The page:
In 1846, Tunisia became both the first Arab and the first Muslim country to abolish slavery. Now, it has become one of the first to criminalize racism.
On October 9, Tunisia’s parliament passed the “Elimination of All Forms of Racial Discrimination” Act. The law, which defines and criminalizes racial discrimination, is an important step forward in defending the rights of the 10 to 15 percent of Tunisians who identify as black, as well as the country’s 60,000 sub-Saharan African immigrants.
The law originated in 2016 from the case of Sabrina, a black Tunisian who had been verbally abused on Habib Bourguiba Avenue in downtown Tunis. When attempting to report the crime, the police station turned her away due to “the lack of a specific law” against racism. Later, on December 25, 2016, three Congolese students were stabbed in a train station in Tunis. Amid demonstrations by civil society organizations, Prime Minister Youssef Chahed expressed his support for the law the next day.
These assaults on black Tunisians and migrants are not isolated incidents. The Al-Jazeera documentary “Tunisia’s Dirty Secret” details the racism many Tunisians face on a daily basis. Part of the film follows Hamza, who wore a hidden camera in his glasses. “Slave, have you been kicked out from your house?” one passerby sneers. “Have a shower you lazy bastard.” Some towns in the south of Tunisia, such as Sidi Makhlouf in Medenine, even have separate school buses for black children. Black Tunisians are also woefully under-represented in the public sphere. There is only one black member of parliament (Ennahdha’s Jamila Debbech Ksiksi) and the first black newsreader on state-run TV only appeared this year.
In part because the state has never recognized race, there are no official statistics on the number of black Tunisians, their socio-economic status, or the extent of racial discrimination. However, new survey data provide initial answers to these questions. In this year’s Afrobarometer, a nationally representative survey conducted in April-May 2018, the survey team for the first time recorded their respondents’ race, classifying 92 of 1199 respondents (about 8 percent) as black.
These survey data suggest that black Tunisians are socio-economically worse-off than other Tunisians (see Table 1). They are about 10 percentage points more likely than other Tunisians to live in rural areas, and are 15 percentage points less likely to own a radio, car, or computer. In terms of education, they are about 10 percent less likely to have completed primary school. Most strikingly, black Tunisians are almost twice as likely to be unemployed (42 percent) than other Tunisians (25 percent).
Table 1: Afrobarometer Survey (2018) Results by Race
|Black Tunisians (%)
|Other Tunisians (%)
|Own a Radio
|Own a Car
|Own a Computer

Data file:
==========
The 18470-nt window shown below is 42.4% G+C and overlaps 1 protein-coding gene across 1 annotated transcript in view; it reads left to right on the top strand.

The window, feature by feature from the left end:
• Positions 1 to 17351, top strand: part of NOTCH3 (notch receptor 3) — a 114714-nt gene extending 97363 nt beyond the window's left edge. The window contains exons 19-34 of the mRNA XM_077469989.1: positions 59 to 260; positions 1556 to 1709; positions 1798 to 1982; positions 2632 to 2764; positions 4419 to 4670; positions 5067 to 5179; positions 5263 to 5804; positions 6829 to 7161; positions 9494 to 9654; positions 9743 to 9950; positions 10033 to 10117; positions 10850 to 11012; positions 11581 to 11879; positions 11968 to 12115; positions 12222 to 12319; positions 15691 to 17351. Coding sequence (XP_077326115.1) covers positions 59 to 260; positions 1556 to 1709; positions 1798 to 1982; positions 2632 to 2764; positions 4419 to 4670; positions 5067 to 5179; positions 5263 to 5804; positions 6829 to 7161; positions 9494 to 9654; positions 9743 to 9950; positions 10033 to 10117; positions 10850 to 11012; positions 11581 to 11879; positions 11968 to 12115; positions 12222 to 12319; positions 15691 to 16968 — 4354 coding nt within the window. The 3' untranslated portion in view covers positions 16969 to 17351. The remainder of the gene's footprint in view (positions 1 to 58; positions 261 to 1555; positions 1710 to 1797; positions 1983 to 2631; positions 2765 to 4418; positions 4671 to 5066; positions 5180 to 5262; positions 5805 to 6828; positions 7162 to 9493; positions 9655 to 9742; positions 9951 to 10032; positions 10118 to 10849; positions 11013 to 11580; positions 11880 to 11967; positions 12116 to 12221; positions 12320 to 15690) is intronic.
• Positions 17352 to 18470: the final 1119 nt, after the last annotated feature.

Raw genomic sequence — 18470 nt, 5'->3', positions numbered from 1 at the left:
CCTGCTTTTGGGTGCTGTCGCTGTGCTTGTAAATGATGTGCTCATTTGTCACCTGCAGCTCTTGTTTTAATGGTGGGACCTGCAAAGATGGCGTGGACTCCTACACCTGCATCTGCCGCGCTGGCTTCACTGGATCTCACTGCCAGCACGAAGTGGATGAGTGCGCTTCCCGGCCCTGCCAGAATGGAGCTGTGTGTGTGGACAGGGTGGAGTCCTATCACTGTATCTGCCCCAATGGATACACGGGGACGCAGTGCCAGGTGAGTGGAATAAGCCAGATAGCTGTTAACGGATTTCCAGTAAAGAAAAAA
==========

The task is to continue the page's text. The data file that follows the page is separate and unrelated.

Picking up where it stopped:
|Completed Primary School
The survey also uncovers potential evidence of differential treatment by state authorities. The Afrobarometer asked respondents: “When dealing with public officials, how much do you feel that they treat you with respect?” Black Tunisians were significantly less likely than other Tunisians to report “a lot of respect” (20 versus 31 percent), and more likely to report “no respect at all” (17 versus 11 percent), even when taking into account their lower socio-economic status.
Perhaps as a result of this treatment, black Tunisians in the survey appeared to avoid state authorities. They were less likely than other Tunisians to report approaching the state in the last year for official documents (21 versus 37 percent) or for social services (3 versus 15 percent), even when controlling for their socio-economic status.
The new anti-racism law, which passed by an almost unanimous vote in parliament, is intended to address this socio-economic and political discrimination of black Tunisians and migrants. The law prescribes one to three months in prison for racist language, and one to three years for inciting hatred, disseminating ideas about racial superiority, or supporting a racist organization or activity. The law also commits the state to undertake awareness and training campaigns, and creates a National Instance against Racial Discrimination to present an annual report to the parliament.
Its most important effect, however, may be to officially recognize that racism exists in Tunisia. To this day, denial permeates even the highest levels of government. Ahead of the vote, Member of Parliament Faycel Tebini asserted that “there is no racial discrimination in Tunisia” and called for the parliament “not to sow resentment and conflict in society.” The minister in charge of relations with the parliament aptly responded that “the importance of the bill…is to put an end to the denial of this crime.” By recognizing racism, the law—as the president of the Tunisian Forum for Economic and Social Rights put it—“is a turning point in Tunisia, as important as the decree abolishing slavery.”
On this issue, as with many others, Tunisia should serve as a model for the region. The Gulf, Egypt, Libya, and other Arab countries would do well to address discrimination of their racial minorities as well.